A linear system such
can be interpreted as
The problem is to find, if possible, a vector v(x;y) such that the product between the matrix and v(x;y) equates the vector v’(c;c’) or, more syntheticaly, to solve the equation
From the elementary algebra we obtain
The two fractions can exist only if their denominator isn't null. This denominator, formed only by the coefficients of S, is said the determinant of S.
N.B.: In these pages matrices have their entries between parentheses and determinants have their entries between square brackets.
Using Δ to represent the determinant of S, if Δ is not null, we can write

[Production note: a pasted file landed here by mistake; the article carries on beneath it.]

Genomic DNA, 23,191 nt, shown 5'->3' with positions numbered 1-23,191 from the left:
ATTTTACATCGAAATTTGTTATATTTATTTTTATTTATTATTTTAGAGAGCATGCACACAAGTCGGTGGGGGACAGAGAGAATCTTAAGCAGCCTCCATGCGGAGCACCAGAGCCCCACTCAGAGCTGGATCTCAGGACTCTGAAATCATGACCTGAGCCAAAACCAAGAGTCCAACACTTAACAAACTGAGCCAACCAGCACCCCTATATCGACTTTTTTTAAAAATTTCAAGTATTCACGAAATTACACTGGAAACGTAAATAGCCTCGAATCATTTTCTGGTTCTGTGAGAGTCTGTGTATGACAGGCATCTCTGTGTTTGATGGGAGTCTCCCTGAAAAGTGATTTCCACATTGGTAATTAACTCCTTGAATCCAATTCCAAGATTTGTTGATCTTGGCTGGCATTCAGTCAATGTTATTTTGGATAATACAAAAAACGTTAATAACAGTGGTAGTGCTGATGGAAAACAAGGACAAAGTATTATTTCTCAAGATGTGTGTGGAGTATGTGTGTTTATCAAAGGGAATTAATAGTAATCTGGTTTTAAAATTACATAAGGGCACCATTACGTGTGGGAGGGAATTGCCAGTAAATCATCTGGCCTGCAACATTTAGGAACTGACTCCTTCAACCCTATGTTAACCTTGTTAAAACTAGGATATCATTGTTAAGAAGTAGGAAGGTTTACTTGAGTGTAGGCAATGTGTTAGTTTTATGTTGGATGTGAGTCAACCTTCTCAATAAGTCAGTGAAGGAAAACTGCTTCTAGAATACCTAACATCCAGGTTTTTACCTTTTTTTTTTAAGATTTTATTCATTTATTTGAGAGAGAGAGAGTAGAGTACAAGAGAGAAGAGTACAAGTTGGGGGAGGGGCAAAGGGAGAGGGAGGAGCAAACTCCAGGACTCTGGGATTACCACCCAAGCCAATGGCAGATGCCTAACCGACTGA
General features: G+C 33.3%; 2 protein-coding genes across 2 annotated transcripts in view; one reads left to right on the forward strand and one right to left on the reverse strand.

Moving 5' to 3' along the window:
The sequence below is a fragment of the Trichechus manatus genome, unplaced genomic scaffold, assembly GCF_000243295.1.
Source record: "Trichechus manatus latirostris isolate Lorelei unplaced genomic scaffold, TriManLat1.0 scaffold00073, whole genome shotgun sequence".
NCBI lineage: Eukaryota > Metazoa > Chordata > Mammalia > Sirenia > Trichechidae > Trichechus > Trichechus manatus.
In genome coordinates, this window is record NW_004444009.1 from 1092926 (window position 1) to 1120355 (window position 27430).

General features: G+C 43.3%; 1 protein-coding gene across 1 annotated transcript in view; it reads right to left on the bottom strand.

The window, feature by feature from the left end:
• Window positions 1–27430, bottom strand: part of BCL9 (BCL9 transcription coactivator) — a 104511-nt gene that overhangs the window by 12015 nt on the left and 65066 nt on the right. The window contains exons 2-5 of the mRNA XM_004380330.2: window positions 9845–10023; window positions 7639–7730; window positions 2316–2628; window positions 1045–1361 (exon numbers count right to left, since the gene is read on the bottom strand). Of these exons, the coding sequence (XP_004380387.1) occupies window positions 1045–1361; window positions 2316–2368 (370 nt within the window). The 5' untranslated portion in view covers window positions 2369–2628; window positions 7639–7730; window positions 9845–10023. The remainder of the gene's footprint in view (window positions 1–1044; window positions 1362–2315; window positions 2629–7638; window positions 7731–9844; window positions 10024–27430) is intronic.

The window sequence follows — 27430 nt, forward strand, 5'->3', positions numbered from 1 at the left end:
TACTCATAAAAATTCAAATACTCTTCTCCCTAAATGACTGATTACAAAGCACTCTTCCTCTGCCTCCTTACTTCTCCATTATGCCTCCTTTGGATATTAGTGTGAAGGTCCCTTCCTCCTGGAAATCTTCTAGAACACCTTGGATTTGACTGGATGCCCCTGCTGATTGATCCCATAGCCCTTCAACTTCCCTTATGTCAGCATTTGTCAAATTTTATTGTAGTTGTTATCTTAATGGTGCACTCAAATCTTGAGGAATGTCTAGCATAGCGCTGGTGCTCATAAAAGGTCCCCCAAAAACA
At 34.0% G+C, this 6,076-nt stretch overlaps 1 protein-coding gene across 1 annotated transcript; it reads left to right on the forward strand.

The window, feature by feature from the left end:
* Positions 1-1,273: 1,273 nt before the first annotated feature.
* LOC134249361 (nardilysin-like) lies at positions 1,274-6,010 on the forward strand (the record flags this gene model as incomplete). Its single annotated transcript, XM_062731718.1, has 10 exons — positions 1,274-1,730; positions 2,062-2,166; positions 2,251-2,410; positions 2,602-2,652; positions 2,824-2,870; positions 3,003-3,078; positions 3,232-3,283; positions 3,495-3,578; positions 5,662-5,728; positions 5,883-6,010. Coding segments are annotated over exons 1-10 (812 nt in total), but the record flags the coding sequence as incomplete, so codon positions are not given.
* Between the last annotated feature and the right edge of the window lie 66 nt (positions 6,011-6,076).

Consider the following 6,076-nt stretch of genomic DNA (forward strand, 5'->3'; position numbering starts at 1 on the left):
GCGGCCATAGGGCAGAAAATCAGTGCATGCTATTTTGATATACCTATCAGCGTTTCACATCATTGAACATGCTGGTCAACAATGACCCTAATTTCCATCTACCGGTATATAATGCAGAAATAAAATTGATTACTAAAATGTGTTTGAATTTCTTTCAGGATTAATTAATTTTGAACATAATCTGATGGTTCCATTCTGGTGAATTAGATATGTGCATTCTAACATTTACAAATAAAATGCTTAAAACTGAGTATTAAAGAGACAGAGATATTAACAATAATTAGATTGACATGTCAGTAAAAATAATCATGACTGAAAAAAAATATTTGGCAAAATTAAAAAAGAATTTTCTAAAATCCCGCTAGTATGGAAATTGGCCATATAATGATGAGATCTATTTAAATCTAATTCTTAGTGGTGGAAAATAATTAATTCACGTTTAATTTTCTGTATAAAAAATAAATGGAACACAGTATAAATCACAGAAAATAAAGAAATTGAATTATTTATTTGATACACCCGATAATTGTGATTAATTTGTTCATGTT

If we call S^{-1} the operator in the second side, we can say that the solution of the equation
is
The product between S^{-1} and S is the identity matrix. Therefore S^{-1} is the reciprocal (or inverse) matrix of S.
S admits a reciprocal matrix only if its determinant isn't null.
In general, given a square matrix S, we can find its inverse matrix in the following way.
First, we calculate Δ, the determinant of S.
To calculate Δ we can apply the
Laplace's rule.
Example.
Given the matrix
we have Δ=2, so the inverse matrix is
The product between L^{-1} and L is
This procedure can be applied to more complex systems of n equations with n unknowns. Obviously, the more n is big, the more the calculations grow, and we need powerful instruments of automatic computation such Mathematica (©Wolfram) or WolframAlpha.